Ditch on either side of the road
The "ditch on either side of the road" is an almost koan-like aphorism. It's an extension of the idea of the 'narrow way', and expresses the idea that there are two opposite ways of erring when considering a topic. It's also often invoked when discussing the balance between liberty and license - over scrupulousness vs. lasciviousness.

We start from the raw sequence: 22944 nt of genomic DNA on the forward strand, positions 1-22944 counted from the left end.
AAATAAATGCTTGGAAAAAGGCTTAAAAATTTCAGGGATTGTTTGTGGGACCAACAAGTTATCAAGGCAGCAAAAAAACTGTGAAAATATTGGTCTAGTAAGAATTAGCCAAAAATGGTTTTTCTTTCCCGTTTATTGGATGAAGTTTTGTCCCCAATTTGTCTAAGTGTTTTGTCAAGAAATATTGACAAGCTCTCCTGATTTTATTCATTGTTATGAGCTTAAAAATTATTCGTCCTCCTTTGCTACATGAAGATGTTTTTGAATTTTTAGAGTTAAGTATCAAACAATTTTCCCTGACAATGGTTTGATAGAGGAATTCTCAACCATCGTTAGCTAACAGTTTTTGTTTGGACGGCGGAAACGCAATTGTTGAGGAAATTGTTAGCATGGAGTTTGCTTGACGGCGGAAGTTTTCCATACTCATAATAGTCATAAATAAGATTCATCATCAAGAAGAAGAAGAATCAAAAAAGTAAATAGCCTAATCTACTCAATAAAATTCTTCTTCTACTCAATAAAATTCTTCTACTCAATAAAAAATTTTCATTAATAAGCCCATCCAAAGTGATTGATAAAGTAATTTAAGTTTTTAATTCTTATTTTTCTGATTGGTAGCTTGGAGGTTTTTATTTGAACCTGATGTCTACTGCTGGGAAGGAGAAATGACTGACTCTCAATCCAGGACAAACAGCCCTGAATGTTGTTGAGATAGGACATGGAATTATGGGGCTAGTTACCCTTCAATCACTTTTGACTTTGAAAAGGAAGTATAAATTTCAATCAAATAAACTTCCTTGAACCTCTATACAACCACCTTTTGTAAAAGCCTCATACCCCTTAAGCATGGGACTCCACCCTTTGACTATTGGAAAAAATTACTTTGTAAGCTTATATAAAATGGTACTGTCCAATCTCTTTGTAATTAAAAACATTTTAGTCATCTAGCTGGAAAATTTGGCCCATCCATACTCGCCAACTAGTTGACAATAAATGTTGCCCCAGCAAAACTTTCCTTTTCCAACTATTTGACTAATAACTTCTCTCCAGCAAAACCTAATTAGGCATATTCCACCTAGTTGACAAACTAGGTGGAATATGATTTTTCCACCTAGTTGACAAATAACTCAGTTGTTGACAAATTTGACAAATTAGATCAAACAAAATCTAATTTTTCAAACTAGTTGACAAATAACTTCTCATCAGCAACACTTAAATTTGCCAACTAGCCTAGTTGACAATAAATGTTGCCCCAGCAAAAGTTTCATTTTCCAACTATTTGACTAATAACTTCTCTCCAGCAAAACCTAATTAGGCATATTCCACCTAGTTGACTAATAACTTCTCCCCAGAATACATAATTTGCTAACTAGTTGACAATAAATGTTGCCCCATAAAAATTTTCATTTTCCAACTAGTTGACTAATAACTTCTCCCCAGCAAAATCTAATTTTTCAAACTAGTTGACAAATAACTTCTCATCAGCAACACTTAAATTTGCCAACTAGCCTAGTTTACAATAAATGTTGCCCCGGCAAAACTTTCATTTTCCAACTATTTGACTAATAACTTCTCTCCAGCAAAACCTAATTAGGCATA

Example: “Some think all things should be suffered, and they are loose and cause divisions on the one hand. Others think nothing is to be suffered, and these are rigid and cause divisions on the other hand” (Burroughs, Irenicum, p. 69).
I just heard a better version! Someone said their grandfather used to say, "There's two miles of ditch for every mile of road."